Objectives: The aim of the study was to identify covariates associated with 28-day mortality in septic patients admitted to the emergency department and derive and validate a score that stratifies mortality risk utilizing parameters that are readily available.
Methods: Patients with an admission diagnosis of suspected or confirmed infection and fulfilling at least two criteria for severe inflammatory response syndrome were included in this study. Patients’ characteristics, vital signs, and laboratory values were used to identify prognostic factors for mortality. A scoring system was derived and validated. The primary outcome was the 28-day mortality rate.
Results: A total of 440 patients were included in the study. The 28-day hospital mortality rate was 32.4 and 25.2% for the derivation (293 patients) and validation (147 patients) sets, respectively. Factors associated with a higher mortality were immune-suppressed state (odds ratio 4.7; 95% confidence interval 2.0–11.4), systolic blood pressure on arrival less than 90 mmHg (3.8; 1.7–8.3), body temperature less than 36.0°C (4.1; 1.3–12.9), oxygen saturation less than 90% (2.3; 1.1–4.8), hematocrit less than 0.38 (3.1; 1.6–5.9), blood pH less than 7.35 (2.0; 1.04–3.9), lactate level more than 2.4 mmol/l (2.27; 1.2–4.2), and pneumonia as the source of infection (2.7; 1.5–5.0). The area under the receiver operating characteristic curve was 0.81 (0.75–0.86) in the derivation and 0.81 (0.73–0.90) in the validation set. The SPEED (sepsis patient evaluation in the emergency department) score performed better (P=0.02) than the Mortality in Emergency Department Sepsis score when applied to the complete study population with an area under the curve of 0.81 (0.76–0.85) as compared with 0.74 (0.70–0.79).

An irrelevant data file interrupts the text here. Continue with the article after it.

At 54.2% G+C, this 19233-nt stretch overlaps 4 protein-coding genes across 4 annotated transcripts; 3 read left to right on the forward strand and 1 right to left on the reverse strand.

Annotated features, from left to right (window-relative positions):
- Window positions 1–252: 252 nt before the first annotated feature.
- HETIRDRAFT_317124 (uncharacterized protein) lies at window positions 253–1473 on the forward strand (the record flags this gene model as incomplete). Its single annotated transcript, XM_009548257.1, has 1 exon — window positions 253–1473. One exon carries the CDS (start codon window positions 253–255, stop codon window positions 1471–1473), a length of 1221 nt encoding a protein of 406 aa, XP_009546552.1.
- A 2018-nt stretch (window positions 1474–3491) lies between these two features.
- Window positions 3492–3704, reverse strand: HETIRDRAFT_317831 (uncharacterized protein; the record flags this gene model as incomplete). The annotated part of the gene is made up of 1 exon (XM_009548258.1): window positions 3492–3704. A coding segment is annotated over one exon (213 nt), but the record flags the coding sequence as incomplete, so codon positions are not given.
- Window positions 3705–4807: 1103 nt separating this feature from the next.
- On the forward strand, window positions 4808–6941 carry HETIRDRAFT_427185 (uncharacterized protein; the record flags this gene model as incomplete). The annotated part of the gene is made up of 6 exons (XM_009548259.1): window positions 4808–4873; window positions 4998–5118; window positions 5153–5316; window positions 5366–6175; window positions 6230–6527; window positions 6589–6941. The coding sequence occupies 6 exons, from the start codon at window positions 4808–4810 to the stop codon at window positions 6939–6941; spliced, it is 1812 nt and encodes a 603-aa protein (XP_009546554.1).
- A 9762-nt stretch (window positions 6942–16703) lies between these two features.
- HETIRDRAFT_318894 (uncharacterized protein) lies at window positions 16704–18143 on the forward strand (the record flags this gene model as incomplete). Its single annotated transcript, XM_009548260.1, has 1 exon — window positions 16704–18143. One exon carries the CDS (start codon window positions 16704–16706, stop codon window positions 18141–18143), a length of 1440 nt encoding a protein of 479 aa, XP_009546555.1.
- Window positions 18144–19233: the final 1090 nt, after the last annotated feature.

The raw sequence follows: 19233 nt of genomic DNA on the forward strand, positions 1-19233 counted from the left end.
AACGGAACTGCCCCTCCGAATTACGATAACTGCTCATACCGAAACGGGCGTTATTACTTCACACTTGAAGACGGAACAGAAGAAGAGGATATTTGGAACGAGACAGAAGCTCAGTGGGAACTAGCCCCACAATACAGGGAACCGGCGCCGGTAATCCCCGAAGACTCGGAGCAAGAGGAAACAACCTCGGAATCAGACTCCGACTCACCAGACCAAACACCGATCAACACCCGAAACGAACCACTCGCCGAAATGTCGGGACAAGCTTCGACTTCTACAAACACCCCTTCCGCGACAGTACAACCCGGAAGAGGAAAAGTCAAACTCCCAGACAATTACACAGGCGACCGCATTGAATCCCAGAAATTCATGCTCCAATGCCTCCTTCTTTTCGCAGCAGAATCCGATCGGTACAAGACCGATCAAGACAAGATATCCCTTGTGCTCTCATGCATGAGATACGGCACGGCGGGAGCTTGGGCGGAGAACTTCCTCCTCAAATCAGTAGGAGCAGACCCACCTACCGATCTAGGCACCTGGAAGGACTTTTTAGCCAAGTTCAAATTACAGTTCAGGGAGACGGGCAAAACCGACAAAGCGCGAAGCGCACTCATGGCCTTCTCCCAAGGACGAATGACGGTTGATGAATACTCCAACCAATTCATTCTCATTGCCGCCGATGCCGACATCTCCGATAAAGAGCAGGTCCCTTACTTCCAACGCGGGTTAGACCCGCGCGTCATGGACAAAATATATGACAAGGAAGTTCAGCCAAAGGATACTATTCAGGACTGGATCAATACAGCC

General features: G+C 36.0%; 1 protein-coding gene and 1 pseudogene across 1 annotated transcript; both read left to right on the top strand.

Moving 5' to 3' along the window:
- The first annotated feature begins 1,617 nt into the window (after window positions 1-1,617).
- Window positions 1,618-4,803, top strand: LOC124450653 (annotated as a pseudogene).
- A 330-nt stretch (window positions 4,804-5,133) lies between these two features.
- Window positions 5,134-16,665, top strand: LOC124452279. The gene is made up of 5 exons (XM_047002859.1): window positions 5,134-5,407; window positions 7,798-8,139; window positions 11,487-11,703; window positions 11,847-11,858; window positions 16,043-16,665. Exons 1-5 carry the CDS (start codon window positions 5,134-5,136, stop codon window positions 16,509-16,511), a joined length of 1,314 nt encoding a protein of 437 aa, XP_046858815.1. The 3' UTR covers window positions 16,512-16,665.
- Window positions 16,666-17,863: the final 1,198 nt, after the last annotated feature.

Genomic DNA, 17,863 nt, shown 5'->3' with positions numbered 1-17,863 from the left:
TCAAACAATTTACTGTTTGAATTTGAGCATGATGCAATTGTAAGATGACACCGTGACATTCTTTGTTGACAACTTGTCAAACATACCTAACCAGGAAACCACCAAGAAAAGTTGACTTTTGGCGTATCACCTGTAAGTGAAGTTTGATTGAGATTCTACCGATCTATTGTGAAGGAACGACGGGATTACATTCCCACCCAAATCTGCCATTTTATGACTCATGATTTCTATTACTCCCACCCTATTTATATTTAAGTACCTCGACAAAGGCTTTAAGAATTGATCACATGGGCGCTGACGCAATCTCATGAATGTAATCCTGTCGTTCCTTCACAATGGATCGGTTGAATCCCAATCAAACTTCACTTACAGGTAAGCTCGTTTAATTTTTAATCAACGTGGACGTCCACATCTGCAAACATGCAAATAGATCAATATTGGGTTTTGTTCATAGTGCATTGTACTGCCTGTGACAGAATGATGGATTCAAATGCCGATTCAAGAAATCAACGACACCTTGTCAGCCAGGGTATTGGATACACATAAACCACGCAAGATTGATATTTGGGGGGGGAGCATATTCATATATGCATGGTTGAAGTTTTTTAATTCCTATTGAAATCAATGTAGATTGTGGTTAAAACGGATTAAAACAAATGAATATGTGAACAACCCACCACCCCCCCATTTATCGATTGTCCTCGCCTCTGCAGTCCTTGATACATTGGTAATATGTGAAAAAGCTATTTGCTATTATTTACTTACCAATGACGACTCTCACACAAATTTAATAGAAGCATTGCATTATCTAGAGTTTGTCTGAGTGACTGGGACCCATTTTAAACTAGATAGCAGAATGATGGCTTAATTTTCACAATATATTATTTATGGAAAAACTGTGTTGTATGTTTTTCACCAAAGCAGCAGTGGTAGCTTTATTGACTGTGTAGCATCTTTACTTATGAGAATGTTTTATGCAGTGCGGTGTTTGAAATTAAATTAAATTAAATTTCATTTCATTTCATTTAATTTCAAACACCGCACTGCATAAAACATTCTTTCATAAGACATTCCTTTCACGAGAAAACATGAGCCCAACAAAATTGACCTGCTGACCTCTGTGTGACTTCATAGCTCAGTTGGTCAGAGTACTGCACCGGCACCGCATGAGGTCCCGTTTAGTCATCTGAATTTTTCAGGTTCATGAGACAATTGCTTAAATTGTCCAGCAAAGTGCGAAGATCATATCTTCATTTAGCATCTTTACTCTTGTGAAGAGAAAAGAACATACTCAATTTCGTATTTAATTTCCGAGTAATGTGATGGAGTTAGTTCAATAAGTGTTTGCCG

Conclusion: The SPEED score predicts 28-day mortality in septic patients. It is simple and its predictive value is comparable to that of other scoring systems.
Departments of aSurgery
bMedicine, University Malaya Medical Centre, Kuala Lumpur, Malaysia
cLaboratory of Experimental Cardiology, Department of Cardiology, Division of Heart and Lung, University Medical Center Utrecht, Utrecht, The Netherlands
Correspondence to Alexander Loch, MD, University Malaya Medical Centre, Lembah Pantai, 59100 Kuala Lumpur, Malaysia Tel: +60 3 7949 4422; fax: +60 3 7956 2253; e-mail: email@example.com
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Received June 17, 2015
Accepted October 12, 2015